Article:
How to sales engineer

Hi all,

I was recently at a client’s office and I was making my way around the place and I got to the desk of a young sales engineer. He’d been there for a couple years and he’d finally gotten his break: he was being promoted to sales engineer and given his own accounts. He was talking about how he was going to go out and introduce himself to his new accounts, and the question came up, “What do I do?”

That immediately brought me back to when I got my own accounts and thought the same thing. It dawned on me that aside from a few bits of advice, no one really tells you how to sales engineer. At least the social part of it.

I’ve been around for almost 20 years and worked for and with a number of rep firms and distributors. They are all set up in a similar way: there are inside sales engineers and then outside sales engineers. The inside sales engineers support the outside sales engineers and during this time, they learn the ins and outs of how the sales process works and more importantly, they learn the products and product lines they are selling.

Obviously, this model works great! There’s a reason why it’s copied throughout the industry. But no one really shows you how to call on and service your customers. I mean, there are a few mentors out there that do go over this vital part of sales, but not nearly enough.

So I thought I’d leave a few bits of advice I’ve picked up over the years. This is just from my experience and probably will not apply to every situation.

  • Find out who is the principal of the company. At larger firms, you may have to go down and find the head of engineering or a project manager. Set up a meeting to introduce yourself and leave them your business card and line card.
  • Get to know the person at the front desk. They might be a friendly face, but realize they are the gatekeepers. Get on their good side.
  • Once you get in, identify the key influencers. Head of engineering, project managers, mechanical principals, etc.
  • Get to know them. I struggled with this part the most. Especially as a young engineer. Most key influencers are senior and a bit older. We were at different stages of life. But one thing that always worked was to find something on their desk or in their office that I could relate to. It could be a picture of their family or something that indicates a hobby. Any common ground, aside from work, that you could stand on, is a great starting point.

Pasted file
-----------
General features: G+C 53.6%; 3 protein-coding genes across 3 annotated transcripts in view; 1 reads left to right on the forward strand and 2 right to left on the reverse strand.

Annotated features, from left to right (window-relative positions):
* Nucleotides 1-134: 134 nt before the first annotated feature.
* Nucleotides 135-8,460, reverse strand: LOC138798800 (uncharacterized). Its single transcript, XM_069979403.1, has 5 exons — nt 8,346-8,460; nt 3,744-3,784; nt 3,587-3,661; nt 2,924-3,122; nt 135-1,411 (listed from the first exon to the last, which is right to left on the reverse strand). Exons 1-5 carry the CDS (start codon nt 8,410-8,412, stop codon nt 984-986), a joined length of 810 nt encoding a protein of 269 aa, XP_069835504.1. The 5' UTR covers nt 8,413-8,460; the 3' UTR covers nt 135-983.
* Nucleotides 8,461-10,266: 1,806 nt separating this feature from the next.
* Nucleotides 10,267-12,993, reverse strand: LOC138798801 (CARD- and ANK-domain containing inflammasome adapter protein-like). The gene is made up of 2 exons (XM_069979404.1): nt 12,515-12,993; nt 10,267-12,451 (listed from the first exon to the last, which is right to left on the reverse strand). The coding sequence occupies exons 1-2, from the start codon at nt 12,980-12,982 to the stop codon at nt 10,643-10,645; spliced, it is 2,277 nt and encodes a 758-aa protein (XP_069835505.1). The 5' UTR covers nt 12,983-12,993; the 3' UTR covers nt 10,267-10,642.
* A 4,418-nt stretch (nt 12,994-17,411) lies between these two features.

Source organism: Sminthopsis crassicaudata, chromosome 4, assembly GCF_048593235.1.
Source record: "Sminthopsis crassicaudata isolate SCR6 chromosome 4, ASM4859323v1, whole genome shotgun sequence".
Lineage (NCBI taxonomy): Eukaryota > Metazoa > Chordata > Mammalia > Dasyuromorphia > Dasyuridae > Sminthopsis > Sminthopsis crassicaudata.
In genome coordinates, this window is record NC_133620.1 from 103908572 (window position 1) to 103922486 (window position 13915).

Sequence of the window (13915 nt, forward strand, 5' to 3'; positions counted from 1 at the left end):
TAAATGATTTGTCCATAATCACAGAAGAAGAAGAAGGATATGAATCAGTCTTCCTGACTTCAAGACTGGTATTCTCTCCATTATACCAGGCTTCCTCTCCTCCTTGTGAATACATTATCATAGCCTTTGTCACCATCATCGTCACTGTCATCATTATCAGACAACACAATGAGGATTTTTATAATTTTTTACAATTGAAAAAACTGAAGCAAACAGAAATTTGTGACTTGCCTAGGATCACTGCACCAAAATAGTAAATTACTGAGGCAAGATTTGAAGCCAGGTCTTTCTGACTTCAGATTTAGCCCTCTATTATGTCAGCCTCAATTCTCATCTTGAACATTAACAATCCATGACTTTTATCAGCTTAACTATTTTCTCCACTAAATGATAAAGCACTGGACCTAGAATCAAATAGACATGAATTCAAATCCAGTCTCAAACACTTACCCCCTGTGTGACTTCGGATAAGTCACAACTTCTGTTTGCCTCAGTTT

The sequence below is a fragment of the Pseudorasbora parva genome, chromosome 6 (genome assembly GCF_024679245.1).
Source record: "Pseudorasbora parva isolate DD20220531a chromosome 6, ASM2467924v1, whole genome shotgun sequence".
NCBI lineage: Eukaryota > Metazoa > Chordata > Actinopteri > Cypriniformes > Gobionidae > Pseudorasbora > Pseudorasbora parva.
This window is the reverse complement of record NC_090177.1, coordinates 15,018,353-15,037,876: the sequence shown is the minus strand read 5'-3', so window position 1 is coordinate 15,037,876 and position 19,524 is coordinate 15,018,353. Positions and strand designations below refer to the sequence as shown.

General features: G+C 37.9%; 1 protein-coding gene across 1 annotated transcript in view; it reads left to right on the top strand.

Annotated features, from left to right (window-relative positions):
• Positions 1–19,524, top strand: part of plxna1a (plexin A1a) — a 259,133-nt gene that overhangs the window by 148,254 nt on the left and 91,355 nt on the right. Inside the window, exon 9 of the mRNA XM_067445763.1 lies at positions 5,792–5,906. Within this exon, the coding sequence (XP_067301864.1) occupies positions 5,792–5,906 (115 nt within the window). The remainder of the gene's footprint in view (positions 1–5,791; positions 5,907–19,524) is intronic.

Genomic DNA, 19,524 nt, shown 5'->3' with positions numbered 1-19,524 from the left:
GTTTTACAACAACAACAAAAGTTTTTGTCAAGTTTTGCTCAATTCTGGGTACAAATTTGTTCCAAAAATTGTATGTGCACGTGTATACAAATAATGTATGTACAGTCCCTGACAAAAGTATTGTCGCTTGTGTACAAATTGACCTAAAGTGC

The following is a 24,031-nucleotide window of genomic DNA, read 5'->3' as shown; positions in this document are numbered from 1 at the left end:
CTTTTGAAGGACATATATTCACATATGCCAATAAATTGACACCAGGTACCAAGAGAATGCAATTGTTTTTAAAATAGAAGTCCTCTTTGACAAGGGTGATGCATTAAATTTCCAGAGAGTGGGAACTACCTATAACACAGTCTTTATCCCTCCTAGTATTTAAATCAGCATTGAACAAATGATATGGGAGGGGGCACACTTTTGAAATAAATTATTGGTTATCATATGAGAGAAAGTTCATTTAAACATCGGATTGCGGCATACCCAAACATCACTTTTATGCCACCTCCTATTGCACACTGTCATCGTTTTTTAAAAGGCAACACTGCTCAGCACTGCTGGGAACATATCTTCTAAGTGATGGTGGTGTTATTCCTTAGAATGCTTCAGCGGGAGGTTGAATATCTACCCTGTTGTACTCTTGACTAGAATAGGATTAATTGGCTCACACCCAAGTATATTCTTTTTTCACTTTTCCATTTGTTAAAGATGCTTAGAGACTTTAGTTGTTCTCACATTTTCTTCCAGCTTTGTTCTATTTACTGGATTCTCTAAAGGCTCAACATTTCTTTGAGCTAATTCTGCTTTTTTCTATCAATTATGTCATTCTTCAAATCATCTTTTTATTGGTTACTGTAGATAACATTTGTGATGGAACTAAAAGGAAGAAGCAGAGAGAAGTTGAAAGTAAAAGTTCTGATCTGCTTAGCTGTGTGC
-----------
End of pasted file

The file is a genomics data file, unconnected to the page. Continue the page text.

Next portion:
There are a ton of other things I’ve picked up along the way but here is the one key takeaway I’ve learned from all my years:

People will do business with people they like.

Think about it. At the end of the day, we are all selling HVAC equipment that more or less does the same thing. Sure, there are differences in the type of equipment, efficiencies, features, etc., etc., but we are all selling things that cool and/or heat spaces. But when you really think about it, if given the choice, you’re more likely to work with people that you like.

So for me, that means being available, honest, and efficient. I’ll pick up the phone when it rings. Or call back ASAP or message back that I WILL call when I can.

I’ll be up front and honest. If our equipment is not the best fit, I’ll give my honest opinion, even if I lose the sale. In my experience, your customer will respect that you were honest rather than pushing to get the sale. Or if I messed up placing an order. I’ll own it, rather than make up an excuse and blame something else.

And the last point: efficient. What do I mean? I’ve learned that another aspect that people look at when choosing who they want to work with is how easy it is to get information that they need. So for me, that means being as efficient as possible. I’ve built systems to help me do my job efficiently, quickly, and accurately. I want my customers to know that I am quick to respond. We are all under some sort of deadline, so if I can help my customer get the information that they need, the thought process is that they will come to me for everything.

DALL·E 2024-02-01 13.38.03 - An image capturing a mid-century office scene with a Mad Men aesthetic, focusing on a Filipino sales representative introducing themselves to a Fili.png

If you want to know how to streamline your workflows, please reach out.

Do any readers have good tips to share with fresh outside sales engineers? I’d love to gather them and share them in a future issue.

If you read one thing

AHR was last week and looked like a lot of fun based on the pictures I saw on LinkedIn. Every year, they put together a market trends report for the upcoming year. This is a great way to take a look at what different people think is coming this year. Some common points:
* Decarbonization and electrification
* IoT, automation, and data analytics
* Increased product adoption of technologies such as heat pumps

You can read the whole report here (pdf).


Toshiba Carrier U Series Launch – Toshiba Carrier launched our new generation VRF U Series product. Check out the introduction video here. There is a separate video going over features and benefits here.

A Heat Pump Water Heater Will Save All the Electricity You’ll Need to Power Your Electric Vehicle – No additional notes. It says it all in the title.

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